The recent case of Nicola Brookes has brought to the forefront of people’s mind an endemic issue that is occurring on the internet, and in particular on social networking sites such as Facebook and Twitter – that of online harassment. However, what constitutes online harassment? How bad does it have to get before it is considered harassment? Is it just individuals that suffer this?
Many people now consider Facebook and Twitter to be a normal way of communication, so much so, that it is probably on par with a mobile phone. There are friends of mine who I know will not answer text messages or phone calls, but will happily respond to a tweet, or wall post on Facebook within seconds of me putting something up – in fact, with some people, I know this is the only way to get hold of them. With the norms of social communication shifting in this way, the way that criticism and abuse is levied by people on one another, and on businesses is also changing. Gone are the days when we would have a row in the street, or a furious phone call with a customer services rep; now displeasure is published in cyberspace via online messaging, tweeting and blogging. A prime example of this changing nature is clearly illustrated by what happened in Ms. Brookes’ case.
We must bear in mind that just because something appears online – it does not detract from just how hurtful, abusive and damaging it can be – just because it is online it does not mean that it is just banter and should be ignored . This attitude is wrong and must change now. Numerous people abusing a person online, consistently, for prolonged periods is not banter, it is likely to be abuse and harassment of the highest order. Such behaviour is a clear warning sign of online harassment. It could also be the start of you being targeted by online trolls, who make it their business to follow your every online move and abuse and harass you in the most harrowing of ways (in the Nicola Brookes case this involved the creation of fake Facebook accounts in her name that attempted to lure and groom young girls for sex, accused Ms. Brookes or being a paedophile, drug addict and many other things).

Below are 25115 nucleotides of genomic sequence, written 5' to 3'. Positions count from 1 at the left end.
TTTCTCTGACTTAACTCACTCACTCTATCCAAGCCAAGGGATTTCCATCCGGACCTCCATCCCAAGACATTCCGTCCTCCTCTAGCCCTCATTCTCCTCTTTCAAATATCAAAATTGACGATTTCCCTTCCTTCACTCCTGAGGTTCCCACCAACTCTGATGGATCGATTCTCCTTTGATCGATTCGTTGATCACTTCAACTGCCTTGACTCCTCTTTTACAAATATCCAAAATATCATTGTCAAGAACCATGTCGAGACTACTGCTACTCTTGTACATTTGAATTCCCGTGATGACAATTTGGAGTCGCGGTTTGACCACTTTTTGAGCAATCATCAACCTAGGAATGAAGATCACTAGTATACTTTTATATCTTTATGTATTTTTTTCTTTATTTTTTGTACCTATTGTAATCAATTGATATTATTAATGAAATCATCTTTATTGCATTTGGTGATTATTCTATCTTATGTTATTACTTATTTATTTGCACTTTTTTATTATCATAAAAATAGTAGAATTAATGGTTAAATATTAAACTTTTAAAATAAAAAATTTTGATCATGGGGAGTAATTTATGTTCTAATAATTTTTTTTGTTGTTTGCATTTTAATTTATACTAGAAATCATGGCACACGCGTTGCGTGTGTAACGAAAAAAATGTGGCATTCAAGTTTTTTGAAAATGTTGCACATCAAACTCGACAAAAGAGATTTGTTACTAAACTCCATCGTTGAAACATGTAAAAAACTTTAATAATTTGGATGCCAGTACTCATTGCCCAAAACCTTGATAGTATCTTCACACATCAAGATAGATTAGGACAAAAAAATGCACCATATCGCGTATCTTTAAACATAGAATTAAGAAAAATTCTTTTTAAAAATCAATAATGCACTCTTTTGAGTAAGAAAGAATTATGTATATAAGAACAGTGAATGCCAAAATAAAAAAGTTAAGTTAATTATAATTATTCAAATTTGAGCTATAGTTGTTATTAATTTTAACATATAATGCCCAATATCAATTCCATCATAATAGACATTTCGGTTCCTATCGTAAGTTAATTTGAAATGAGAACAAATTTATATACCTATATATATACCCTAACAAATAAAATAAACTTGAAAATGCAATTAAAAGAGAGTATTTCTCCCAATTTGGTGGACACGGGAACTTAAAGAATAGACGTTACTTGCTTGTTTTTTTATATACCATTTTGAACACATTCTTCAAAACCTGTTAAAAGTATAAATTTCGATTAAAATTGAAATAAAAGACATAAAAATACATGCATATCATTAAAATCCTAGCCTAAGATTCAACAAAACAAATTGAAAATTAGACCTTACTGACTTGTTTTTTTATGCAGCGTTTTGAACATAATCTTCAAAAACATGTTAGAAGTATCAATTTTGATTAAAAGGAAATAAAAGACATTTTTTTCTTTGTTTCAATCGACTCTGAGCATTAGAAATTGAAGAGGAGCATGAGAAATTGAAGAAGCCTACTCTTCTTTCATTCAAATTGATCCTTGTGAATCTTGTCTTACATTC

This is not something that just happens to individuals, it can also happen to businesses. If you find that there is offensive material about you online, which pops up at all hours of the day and night, no matter what good information you or your search engine optimisation company put out, this is unlikely to be a coincidence, but instead could be the sign that your business, its clients and its goodwill is being targeted by online trolls, who in most cases will have nothing to do with you or your business. Trolls will have one aim in mind, to completely destroy your business until there is nothing left. But, this could also be the actions of someone more sinister, a disgruntled employee or supplier who is hell bent on destroying your business, and with the obvious anonymity the internet gives this, destruction can very quickly become a reality.
The worst possible thing that can be done here is that you bury your head in the sand and think it will blow over. IT WON’T!!! However, we at Pinder Reaux, as internet law specialists can help:
- We have direct links with the corporations upon which most online harassment takes place, namely Facebook and Twitter. This in turn means that we can quickly report and action the immediate removal/blocking of the offenders, thereby by preventing them from getting at you, or your business.
- We have direct links and contacts within Google and therefore we can help prevent the publishing of online offensive links via the Google search engine to global users in individual jurisdictions.
- We have a streamlined and expeditious process for the applying and obtaining of interim injunctions, anti-harassment injunctions and disclosure orders from the High Court of Justice.
- We are one of the few firms that are specialists in this area of law, and as a client you can rest assured that you will be getting the most immediate and undivided attention from us. To combat online harassment you need to move quick, procrastinating with a lawyer that is unsure of the law, and what strategy to adopt, can cost you substantial amounts, not just in tangible losses but intangible losses in respect of stress, for example.